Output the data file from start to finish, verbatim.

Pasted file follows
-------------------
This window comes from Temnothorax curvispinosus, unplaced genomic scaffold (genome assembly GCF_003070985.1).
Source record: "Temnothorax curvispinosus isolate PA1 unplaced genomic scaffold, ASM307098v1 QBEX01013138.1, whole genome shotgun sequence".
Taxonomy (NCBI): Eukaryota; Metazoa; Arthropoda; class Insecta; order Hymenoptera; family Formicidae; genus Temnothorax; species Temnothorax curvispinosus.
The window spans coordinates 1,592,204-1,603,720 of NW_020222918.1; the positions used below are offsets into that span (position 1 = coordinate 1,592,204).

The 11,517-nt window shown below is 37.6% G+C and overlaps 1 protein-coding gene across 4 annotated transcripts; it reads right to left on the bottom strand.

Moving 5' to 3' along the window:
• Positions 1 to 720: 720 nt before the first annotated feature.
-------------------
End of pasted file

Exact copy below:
This window comes from Temnothorax curvispinosus, unplaced genomic scaffold (genome assembly GCF_003070985.1).
Source record: "Temnothorax curvispinosus isolate PA1 unplaced genomic scaffold, ASM307098v1 QBEX01013138.1, whole genome shotgun sequence".
Taxonomy (NCBI): Eukaryota; Metazoa; Arthropoda; class Insecta; order Hymenoptera; family Formicidae; genus Temnothorax; species Temnothorax curvispinosus.
The window spans coordinates 1,592,204-1,603,720 of NW_020222918.1; the positions used below are offsets into that span (position 1 = coordinate 1,592,204).

The 11,517-nt window shown below is 37.6% G+C and overlaps 1 protein-coding gene across 4 annotated transcripts; it reads right to left on the bottom strand.

Moving 5' to 3' along the window:
• Positions 1 to 720: 720 nt before the first annotated feature.